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Rogers Ramblings


Hi friends and neighbors of the Mail. Fall is upon us now and for many outdoor enthusiasts of our community that means the beginning of many of our hunting seasons that we are so very blessed with in our great state of Missouri. In my younger days on the farm we always planted about 28 acres of wheat. Doves by the hundreds would ascend upon our fields and dine on the freshly planted seed. Each year we would place square bales in the corners of the field to make a little fort to try and hide ourselves when shooting at the doves. We assembled a small army of shotgunners and secured a pickup load of shotgun shells. We scattered out and the fun began. In my opinion the doves already knew from last year we were horrible shots and they just loved to torment us. A couple of doves would fly around the field and we would shoot a dozen shells and miss every time. Then sometimes they would make us wait for two or three minutes and then they would have a conference and decide to send out a kamikaze charge. All of us once again would shoot and empty our weapons. Then before we could all reload they sent out another 20 or 30 of their friends to come flying out of the woods and this time flying directly over just to taunt us. They seemed to know when we could not shoot at them! By the end of our outing we all had sore shoulders and ringing ears and a pile of spent shells. Accidents do happen you know and we would usually harvest maybe one or two birds each. We proudly field dressed our game, soaked the birds in salt water overnight and would have a get together and wrap a piece of bacon around and grill them over charcoal and brag what great hunters we all were. If you are a hunter or just love to admire our abundant wildlife we all know the biggest season which generates the most excitement is deer. Hundreds of millions of dollars are spent each year to locate and secure a big buck to hang on the wall with huge antlers. Friends: today our county has thousands of deer and in some counties we are overrun with an abundance of deer to the point that our conservation commission has an extra season for harvesting our abundant four footed creatures. Have you ever thought about how our Missouri Conservation Department learned how to restore our deer, otter, elk, black beer, duck, quail, and all of the fur bearing animals that are very abundant and they all need harvesting seasons to control excess numbers. When I was a kid during the 1950 and early 60’s deer were almost extinct. Now look where we are today. Oh let’s not forget bald eagles. Three winters ago I saw 30 sightings within 5 miles of where I live. Have you ever wondered how the term conservation came about? Let’s find out! There’s an Ozarks urban legend about an individual 250 years ago that is the daddy of modern conservation of today. O K folks: you know the drill. Sit back, close your eyes for amoment and let me tell you this story from the past. Once there was a man who had a large farm deep in our Ozark mountains. He had a large family and it took an abundance of food each day to keep everyone fed. Our man’s name was Conci Vashion. Now Conci was not the normal everyday farmer of his time. He had a vision to save his land for future generations and practiced and developed many of the modern farm practices we have today such as rotational grazing and growing crops. In addition to his farming practices he also realized that the wildlife on his land were also important to maintain healthy numbers. He fenced his land into a big V. Each fall he would get all his neighbors and family members together and have a deer drive.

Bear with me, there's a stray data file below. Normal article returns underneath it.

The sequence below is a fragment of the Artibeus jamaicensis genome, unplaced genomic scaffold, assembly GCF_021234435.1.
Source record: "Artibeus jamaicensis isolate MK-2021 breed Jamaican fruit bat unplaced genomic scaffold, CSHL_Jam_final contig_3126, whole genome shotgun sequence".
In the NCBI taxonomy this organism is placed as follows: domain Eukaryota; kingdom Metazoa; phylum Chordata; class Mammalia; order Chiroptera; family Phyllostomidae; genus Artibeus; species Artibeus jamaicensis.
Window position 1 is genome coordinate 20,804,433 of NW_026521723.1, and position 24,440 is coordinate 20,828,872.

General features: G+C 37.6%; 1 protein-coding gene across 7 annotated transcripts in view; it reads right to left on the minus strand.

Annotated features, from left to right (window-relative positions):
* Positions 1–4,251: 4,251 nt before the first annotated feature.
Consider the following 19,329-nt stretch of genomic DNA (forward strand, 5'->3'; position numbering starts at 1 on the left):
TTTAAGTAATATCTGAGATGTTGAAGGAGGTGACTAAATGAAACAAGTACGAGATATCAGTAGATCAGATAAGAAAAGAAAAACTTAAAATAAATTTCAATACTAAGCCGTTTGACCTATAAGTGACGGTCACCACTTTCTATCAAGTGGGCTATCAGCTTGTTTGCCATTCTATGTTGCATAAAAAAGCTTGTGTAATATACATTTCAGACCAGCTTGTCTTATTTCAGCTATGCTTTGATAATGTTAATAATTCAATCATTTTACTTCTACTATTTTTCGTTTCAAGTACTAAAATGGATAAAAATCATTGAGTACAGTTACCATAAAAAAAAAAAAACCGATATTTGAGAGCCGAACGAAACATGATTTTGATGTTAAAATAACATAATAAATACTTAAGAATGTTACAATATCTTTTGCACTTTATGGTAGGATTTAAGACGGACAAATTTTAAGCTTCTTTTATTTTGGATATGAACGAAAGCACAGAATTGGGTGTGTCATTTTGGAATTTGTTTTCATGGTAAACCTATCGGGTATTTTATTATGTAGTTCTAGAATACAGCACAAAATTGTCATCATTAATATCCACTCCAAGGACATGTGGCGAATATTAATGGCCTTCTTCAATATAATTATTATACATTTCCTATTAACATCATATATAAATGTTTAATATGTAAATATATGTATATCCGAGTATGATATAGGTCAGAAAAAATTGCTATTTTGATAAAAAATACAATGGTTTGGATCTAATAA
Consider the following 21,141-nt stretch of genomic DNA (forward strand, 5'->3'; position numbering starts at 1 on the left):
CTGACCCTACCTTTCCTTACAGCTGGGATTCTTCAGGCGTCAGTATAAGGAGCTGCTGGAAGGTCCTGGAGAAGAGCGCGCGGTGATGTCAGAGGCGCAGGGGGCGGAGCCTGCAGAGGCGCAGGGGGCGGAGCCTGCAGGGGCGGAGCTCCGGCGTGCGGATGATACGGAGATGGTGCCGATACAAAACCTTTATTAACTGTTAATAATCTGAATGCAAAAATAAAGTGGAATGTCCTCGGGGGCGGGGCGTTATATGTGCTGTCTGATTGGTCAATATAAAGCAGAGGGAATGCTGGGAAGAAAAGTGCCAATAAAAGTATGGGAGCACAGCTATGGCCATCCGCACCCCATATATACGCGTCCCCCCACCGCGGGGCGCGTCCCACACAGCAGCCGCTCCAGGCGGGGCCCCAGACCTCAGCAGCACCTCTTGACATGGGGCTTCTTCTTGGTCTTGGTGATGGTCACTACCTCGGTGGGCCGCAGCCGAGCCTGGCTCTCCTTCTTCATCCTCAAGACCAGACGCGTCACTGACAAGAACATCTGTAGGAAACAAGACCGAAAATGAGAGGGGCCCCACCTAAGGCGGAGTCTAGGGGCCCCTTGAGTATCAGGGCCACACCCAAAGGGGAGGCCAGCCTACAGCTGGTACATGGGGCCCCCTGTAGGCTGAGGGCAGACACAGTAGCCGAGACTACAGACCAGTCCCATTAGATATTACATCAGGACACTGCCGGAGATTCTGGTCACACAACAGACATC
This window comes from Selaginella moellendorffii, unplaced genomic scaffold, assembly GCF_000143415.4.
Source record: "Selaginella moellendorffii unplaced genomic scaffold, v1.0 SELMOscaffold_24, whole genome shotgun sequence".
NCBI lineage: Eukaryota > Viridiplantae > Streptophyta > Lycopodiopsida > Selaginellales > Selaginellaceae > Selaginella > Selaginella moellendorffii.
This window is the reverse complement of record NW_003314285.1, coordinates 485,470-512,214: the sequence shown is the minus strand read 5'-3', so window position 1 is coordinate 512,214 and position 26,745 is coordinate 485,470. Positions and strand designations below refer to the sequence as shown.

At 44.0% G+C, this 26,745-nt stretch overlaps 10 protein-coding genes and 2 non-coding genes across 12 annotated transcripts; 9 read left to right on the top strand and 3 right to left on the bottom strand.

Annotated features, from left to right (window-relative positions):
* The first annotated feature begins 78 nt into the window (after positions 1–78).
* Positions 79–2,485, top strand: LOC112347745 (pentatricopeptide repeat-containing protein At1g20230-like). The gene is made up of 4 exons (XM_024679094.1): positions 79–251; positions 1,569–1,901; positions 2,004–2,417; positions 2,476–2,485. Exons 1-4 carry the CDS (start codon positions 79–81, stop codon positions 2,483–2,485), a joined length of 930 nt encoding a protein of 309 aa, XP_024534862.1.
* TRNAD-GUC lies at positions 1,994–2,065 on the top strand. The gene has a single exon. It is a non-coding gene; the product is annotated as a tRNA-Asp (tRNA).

Conci set posts in the ground just the right distance apart at the end of the trap to snag and harvest the big bucks with the large antlers. All of the small bucks, does and fawns ran on through to maintain a healthy herd for next year. Word spread quickly about Conci Vashion’s technique of only harvesting the large bucks. Soon the term conversationalists became a person who tries to maintain and manage wildlife for the future. Today every state in our nation uses the term (Conservationists) thanks to one of our very own early urban legend heroes of long ago. When I was a kid during the 50 and 60’s deer were almost extinct. Hunters and wildlife enthusiasts, you now know why we are so blessed with abundant wildlife in our county. Until next week my rambling friends. Tell your friends and neighbors to join us each week as we have so much fun diving into the past with stories, legends and history.


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